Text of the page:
A study by researchers at Yale University offers a new view on what causes the greatest genetic variability among individuals, suggesting that it is due less to single point mutations than to the presence of structural changes that cause extended segments of the human genome to be missing, rearranged or present in extra copies.
"The focus for identifying genetic differences has traditionally been on point mutations or SNPs – changes in single bases in individual genes," says Michael Snyder, the Cullman Professor of Molecular, Cellular & Developmental Biology and senior author of the study, which was published in Science Express. "Our study shows that a considerably greater amount of variation between individuals is due to rearrangement of big chunks of DNA."
Although the original human genome sequencing effort was comprehensive, it left regions that were poorly analysed. Recently, investigators found that even in healthy individuals, many regions in the genome show structural variation. This study was designed to fill in the gaps in the genome sequence and to create a technology to rapidly identify structural variation between genomes at very high resolution over extended regions.
"We were surprised to find that structural variation is much more prevalent than we thought and that most of the variants have an ancient origin. Many of the alterations we found occurred before early human populations migrated out of Africa," says first author Jan Korbel, a postdoctoral fellow in the Department of Molecular Biophysics & Biochemistry at Yale.
To look at structural variants that were shared or different, DNA from two females – one of African descent and one of European descent – was analysed using a novel DNA-based methodology called Paired-End Mapping (PEM). Researchers broke up the genome DNA into manageable-sized pieces about 3000 bases long; tagged and rescued the paired ends of the fragments; and then analysed their sequence with a high-throughput, rapid-sequencing method developed by 454 Life Sciences.
"454 Sequencing can generate hundreds of thousands of long read pairs that are unique within the human genome to quickly and accurately determine genomic variations," explains Michael Egholm, a co-author of the study and vice-president of research and development at 454 Life Sciences.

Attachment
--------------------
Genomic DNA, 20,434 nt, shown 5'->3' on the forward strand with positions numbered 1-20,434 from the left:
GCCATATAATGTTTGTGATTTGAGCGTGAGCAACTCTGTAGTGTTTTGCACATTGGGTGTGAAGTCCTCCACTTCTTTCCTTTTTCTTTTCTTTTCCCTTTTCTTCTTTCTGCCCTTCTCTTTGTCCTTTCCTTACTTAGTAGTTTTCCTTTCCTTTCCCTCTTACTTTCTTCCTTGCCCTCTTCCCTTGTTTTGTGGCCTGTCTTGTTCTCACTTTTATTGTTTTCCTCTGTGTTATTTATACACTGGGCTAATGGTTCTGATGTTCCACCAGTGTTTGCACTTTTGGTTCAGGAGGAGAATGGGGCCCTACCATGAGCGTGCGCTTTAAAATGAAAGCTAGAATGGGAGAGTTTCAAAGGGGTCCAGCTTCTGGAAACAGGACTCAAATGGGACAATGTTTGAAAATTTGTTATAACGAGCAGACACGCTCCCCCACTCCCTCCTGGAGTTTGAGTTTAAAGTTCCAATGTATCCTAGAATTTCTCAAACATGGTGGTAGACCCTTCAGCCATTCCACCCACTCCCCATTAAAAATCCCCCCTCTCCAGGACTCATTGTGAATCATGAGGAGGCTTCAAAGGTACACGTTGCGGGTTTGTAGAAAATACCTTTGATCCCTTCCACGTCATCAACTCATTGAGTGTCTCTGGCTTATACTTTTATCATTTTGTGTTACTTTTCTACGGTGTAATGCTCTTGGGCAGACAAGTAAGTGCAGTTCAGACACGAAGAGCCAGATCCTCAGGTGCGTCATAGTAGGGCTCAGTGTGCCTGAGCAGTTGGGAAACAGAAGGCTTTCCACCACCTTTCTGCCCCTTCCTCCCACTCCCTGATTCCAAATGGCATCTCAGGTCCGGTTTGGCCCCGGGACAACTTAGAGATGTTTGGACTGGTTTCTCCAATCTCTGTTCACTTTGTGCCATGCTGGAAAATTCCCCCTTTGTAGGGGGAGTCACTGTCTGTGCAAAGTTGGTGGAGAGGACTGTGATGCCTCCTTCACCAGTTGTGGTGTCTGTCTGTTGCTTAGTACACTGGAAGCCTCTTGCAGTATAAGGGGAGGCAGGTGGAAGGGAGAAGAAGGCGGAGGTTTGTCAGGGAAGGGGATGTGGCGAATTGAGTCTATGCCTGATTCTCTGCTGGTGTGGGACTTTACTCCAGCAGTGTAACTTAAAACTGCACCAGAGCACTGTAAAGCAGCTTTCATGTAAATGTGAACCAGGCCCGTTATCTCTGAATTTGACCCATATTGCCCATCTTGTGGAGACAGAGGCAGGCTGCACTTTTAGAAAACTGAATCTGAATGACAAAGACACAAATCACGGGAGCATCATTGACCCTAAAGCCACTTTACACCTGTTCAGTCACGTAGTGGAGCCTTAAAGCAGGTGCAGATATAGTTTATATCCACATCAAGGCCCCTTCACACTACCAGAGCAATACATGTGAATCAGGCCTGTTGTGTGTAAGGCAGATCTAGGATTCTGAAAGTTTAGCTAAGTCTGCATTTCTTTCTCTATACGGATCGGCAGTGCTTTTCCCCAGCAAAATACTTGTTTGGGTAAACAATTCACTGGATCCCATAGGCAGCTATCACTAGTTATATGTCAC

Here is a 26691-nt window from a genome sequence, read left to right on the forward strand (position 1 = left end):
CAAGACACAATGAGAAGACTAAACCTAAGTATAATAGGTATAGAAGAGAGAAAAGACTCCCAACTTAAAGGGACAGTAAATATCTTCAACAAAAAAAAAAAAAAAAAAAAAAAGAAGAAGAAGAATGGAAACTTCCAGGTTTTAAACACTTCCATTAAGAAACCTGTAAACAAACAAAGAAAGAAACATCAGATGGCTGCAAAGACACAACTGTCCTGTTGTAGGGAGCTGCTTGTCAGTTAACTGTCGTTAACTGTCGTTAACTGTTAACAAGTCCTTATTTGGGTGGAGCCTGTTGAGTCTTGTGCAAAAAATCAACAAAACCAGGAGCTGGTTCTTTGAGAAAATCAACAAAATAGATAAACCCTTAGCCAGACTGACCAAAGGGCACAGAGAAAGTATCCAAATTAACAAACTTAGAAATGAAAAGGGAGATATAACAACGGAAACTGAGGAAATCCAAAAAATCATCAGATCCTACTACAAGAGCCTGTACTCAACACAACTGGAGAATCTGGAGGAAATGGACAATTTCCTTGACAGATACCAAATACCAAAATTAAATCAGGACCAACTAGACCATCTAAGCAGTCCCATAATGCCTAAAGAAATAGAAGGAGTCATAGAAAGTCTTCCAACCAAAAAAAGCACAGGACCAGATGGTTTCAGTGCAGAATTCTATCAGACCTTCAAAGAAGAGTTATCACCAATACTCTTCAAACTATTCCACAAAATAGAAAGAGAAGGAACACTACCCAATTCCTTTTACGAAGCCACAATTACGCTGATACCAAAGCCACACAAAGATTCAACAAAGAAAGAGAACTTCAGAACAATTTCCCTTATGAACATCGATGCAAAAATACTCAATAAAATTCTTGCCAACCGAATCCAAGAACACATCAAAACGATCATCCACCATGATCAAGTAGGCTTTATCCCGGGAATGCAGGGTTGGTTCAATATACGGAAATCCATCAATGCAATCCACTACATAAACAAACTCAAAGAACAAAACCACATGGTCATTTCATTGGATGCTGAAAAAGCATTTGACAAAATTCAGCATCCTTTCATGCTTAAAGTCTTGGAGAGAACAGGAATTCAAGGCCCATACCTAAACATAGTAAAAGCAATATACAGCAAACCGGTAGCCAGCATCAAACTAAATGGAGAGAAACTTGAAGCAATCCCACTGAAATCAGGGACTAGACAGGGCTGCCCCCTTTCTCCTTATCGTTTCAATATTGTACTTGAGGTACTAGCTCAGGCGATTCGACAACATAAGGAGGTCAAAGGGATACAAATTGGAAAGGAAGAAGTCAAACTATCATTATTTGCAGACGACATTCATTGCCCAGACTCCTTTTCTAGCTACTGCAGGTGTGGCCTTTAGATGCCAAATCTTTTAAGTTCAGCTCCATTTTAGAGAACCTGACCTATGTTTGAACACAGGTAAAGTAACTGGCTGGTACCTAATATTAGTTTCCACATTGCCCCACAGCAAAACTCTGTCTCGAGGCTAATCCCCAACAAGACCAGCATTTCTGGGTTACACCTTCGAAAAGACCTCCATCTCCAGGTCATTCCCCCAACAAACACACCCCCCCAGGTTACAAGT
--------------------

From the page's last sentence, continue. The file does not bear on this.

"Previous work, based on point mutations estimated that there is a 0.1% difference between individuals, while this work points to a level of variation between two- and five-times higher," says Snyder.
"We also found 'hot spots' – particular regions where there is a lot of variation," says Korbel. "While these regions may be still actively undergoing evolution, they are often regions associated with genetic disorder and disease."
"These results will have an impact on how people study genetic effects in disease," says Alex Eckehart Urban, a graduate student in Snyder's group, and one of the principal authors on the study. "It was previously assumed that 'landmarks,' like the SNPs mentioned earlier, were fairly evenly spread out in the genomes of different people. Now, when we are hunting for a disease gene, we have to take into account that structural variations can distort the map and differ between individual patients."
Adds Snyder: "While it may sound like a contradiction, this study supports results we have previously reported about gene regulation as the primary cause of variation. Structural variation of large spans of the genome will likely alter the regulation of individual genes within those sequences."
According to the authors, even in healthy people, there are variants in which part of a gene is deleted or sequences from two genes are fused together without destroying the cellular activity with which they are associated.
They say these findings show that the "parts list" of the human genome may be more variable, and possibly more flexible, than previously thought.